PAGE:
The group has quickly become a source for sharing information on COVID-related relief programs and ideas for generating business. Despite so many print colleagues being out of work, and many others attempting to work remotely, the dialog in the group is very upbeat: “We’re open! How can we help? Here’s an idea…” It’s also heartening to see that offers to help are not just coming from the companies looking to take on print work from those that have been forced to close.

Sheri Robertson with Ace Designs Inc. of Bristol, Pa., posted that their company has the ability to operate. However since 98% of their clients are in retail and stores are closed, their business has evaporated. They have most of their employees on standby and are ready to open at a moment’s notice. Meanwhile, they are putting their efforts, pro bono, into helping healthcare workers. They developed a make-shift version of a surgical shield (see picture) and are donating them to local hospitals. Employees are donating their time and the company is donating machine time, but they need more material.

Robertson says, “Our CEO is truly one of the kindest people I have ever known and has encouraged me to find ways to help those around us in this crazy time. We all just want to get back to normal, but until we can, we should be doing good in the world not complaining about what’s happening.” The company is also willing to share their design and approach with others who want to help. Robertson posted, “I’m happy to share our design specs and files if it helps out health care providers. We are taking any material we can get to keep producing. We are donating everything we make.” This started a group conversation with multiple members asking for the design and sharing information on production. Other companies are looking at producing and donating the shields while some may be sources of raw material. This is just one example of valuable information being shared in the group that has the potential to amplify the efforts of the individual group members.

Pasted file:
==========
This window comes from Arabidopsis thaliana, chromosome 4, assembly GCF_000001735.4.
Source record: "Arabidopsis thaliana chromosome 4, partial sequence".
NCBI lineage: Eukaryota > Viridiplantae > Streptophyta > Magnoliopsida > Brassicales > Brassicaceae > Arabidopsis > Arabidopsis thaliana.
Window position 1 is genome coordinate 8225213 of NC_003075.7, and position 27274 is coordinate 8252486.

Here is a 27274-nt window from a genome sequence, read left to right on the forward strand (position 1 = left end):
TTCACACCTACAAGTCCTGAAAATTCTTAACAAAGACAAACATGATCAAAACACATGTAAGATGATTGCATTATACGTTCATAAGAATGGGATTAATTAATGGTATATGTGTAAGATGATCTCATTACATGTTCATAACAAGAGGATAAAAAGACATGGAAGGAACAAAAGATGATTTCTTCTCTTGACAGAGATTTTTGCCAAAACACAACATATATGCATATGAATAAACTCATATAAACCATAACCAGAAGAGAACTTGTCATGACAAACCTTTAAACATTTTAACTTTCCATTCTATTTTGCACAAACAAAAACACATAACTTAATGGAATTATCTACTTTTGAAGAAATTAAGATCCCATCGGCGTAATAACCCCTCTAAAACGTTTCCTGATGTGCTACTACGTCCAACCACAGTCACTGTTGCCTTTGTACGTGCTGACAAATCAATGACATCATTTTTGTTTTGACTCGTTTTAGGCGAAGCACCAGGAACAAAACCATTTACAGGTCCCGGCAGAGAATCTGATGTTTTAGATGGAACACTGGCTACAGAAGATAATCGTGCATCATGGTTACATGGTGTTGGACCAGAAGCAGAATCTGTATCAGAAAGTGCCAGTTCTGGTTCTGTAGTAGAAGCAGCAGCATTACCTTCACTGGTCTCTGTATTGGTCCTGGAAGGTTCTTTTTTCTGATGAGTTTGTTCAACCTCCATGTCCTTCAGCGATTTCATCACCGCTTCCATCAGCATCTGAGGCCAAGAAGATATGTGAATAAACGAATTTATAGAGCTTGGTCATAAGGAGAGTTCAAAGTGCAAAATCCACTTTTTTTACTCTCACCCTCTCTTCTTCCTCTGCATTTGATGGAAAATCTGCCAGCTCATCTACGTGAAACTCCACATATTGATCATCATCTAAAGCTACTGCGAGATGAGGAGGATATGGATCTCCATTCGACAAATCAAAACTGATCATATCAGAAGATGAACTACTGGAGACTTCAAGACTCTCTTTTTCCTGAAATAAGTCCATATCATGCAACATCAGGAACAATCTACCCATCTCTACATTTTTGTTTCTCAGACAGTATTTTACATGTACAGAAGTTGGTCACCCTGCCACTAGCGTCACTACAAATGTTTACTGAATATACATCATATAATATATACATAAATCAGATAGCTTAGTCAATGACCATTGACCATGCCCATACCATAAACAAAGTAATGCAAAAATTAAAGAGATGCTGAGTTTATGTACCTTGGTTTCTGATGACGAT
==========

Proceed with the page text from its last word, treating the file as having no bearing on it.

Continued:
Rosendahl and his team are continuing to moderate and evolve the group, but they clearly hit a nerve. He is also considering the potential for supplies matchmaking to enable printers who are closed to sell off paper inventory to printers who are dealing with supply chain issues, or simply taking on new types of work. As the industry comes together to weather the COVID-19 pandemic, this group is a rallying point for information sharing, idea generation and motivation. If you are looking for work, looking for a partner to take on work, or looking for ideas on how to use your operation to help people on the front lines, join the COVID-19 Print Group and please continue to follow recommendations on social distancing, working from home and keeping friends, family and coworkers safe.